Posts Tagged ‘water tanks’
Posted in Opinion by Kate Archdeacon on June 4th, 2010
Source: cuttings, the Sustainable Gardening Australia (SGA) newsletter
From Cuttings, May 2010:
As summer becomes a distant memory and the weather begins to cool, many of us have been privy to an unusual phenomenon… rain! With all the wet stuff about, and some governments altering their water restrictions, we do tend to forget about water conservation and rain water harvesting… but, let me assure you, this is the time to think about it, not just in the warmer months! In fact, autumn and winter are excellent times to seriously consider installing rainwater tanks. If you have a rainwater tank in place now, think of all the H2O you’ll have ready to go come spring … it’s kind of like a ‘layby lifeline’ for your patch!
But with the huge range of tanks out there, heading out to buy a tank can be incredibly daunting. Luckily, SGA have come to the rescue, and have put together a ‘Sustainable Shoppers Guide’ to help you make the right rainwater decision for your place. So here is a swag of information on a number of commonly used, currently available rainwater tanks and their features, be they good, bad and ugly. Bear in mind that new products are released all the time, so, if the tank you are interested in ain’t on the list, just let us know, or pop on the forum and have a yarn!
Oh, and remember, with all tanks, it is recommended that you get a licensed plumber to install your tanks… it’s the only way to claim any Government rebates on the purchase price of your water holding wonder!
Go to “Tanks A Lot – The Sustainable Shoppers Guide to Rainwater Tanks” to see the results.
Posted in Models by Ferne Edwards on September 10th, 2008
The abstract below is from an article written by Melissa Fyfe published in The Age that could be of interest to Sustainable Melbourne readers. It refers to a report commissioned by the State Government by consultants URS and was accessed by The Sunday Age using the freedom-of-information laws. I have no further links to this report / survey. To visit the full article go to http://www.theage.com.au/national/rainwater-tanks-could-save-public-600m-20080809-3sra.html.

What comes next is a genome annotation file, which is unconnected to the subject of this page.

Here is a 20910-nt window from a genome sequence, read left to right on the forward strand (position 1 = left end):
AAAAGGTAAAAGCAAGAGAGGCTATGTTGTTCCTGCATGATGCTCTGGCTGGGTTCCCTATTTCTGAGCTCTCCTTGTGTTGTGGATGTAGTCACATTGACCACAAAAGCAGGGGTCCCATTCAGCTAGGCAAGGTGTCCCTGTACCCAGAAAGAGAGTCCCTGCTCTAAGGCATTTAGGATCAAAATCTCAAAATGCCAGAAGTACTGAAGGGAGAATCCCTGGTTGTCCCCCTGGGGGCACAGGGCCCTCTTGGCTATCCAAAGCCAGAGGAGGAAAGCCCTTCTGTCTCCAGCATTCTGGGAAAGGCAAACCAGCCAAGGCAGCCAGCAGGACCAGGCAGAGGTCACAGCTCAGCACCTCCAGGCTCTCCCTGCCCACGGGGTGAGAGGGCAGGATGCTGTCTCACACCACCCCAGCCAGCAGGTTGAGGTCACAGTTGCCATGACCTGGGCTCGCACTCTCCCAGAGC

Rainwater tanks could save public $600m
August 10, 2008
TAXPAYERS would save more than $600 million if every new house and apartment block in Victoria was built with a rainwater tank, a State Government-commissioned study has found.
But the economic study found that conserving water was only a small bonus of widespread rainwater tanks. The biggest benefit would be in saving the Government millions of dollars in managing storm water.
The report analysed how much money would be saved if some rainwater was captured on private properties, instead of going down the drain. The rainwater that runs off Melbourne’s roofs and roads each year is roughly the same amount as the city uses, about 400 billion litres.
The report found that if each of Victoria’s new homes â€” expected to number 600,350 by 2050 â€” was built with a compulsory tank connected to the toilet, washing machine, shower and garden, the benefit would be worth $609 million in present-day value.
Posted in Research by Ferne Edwards on September 3rd, 2008
A very interesting article was published in The Age recently about solutions to Melbourne’s water crisis. It discusses the big solutions versus the smaller (possibly distributed) ones. I’ve included some sections from the article below. To read the original article visit: http://www.theage.com.au/national/desal-and-water-tank-wars-20080824-41et.html?page=-1.
Desal and water tank wars
August 25, 2008
“DESALINATION and other big-ticket solutions to Melbourne’s water woes threaten to sideline alternatives, as a proposal to drop rainwater tanks is the subject of a row at the highest levels of State Government. “There are water tank wars going on,” a senior Government figure said, describing a debate being viewed as pivotal to the future of Victoria’s water planning. “With desalination plants and other water initiatives coming in, the rainwater tank has been singled out as something that may not be warranted in the future,” the figure said. …. The Age has obtained two confidential reports by University of Melbourne systems scientist and microbiologist Peter Coombes, which appear to challenge the Government’s big-project direction. Although his reports do not say it, their implication is that an alternative water strategy across Victoria could save taxpayers and home buyers billions of dollars by reducing reliance on expensive public water facilities. In one report he argues that previous simplistic estimates for water volumes generated by tanks in Melbourne are wrong, and badly misjudge the capability of tanks to supplement water supply. Although he refused to comment on the reports, Professor Coombes confirmed his work showed a tank in each Melbourne household could deliver a city-wide 120 gigalitres a year, more than twice previous estimates by water supplier Melbourne Water.”
Posted in Sustainable Cities Round Tables by Ferne Edwards on September 2nd, 2008
Mitch O’Sullivan is the co-founder of Waterwall Solutions, the creators of modular rainwater storage systems for urban Australia. Innovative and contemporary in design, Waterwall products aim for maximum capacity, minimum footprint. As stated on the Waterwall website, “Whether using Waterwall as a fence, a feature, an under-eave tank or purely as rainwater storage in a narrow out of the way space…”. An important contribution in our water-thirsty cities, Mitch’s presentation was titled “Hey, What Do You Think About This Idea?“. More information about Waterwall Solutions can be found at http://www.waterwall.com.au/. Please find footage of Mitch’s presentation below.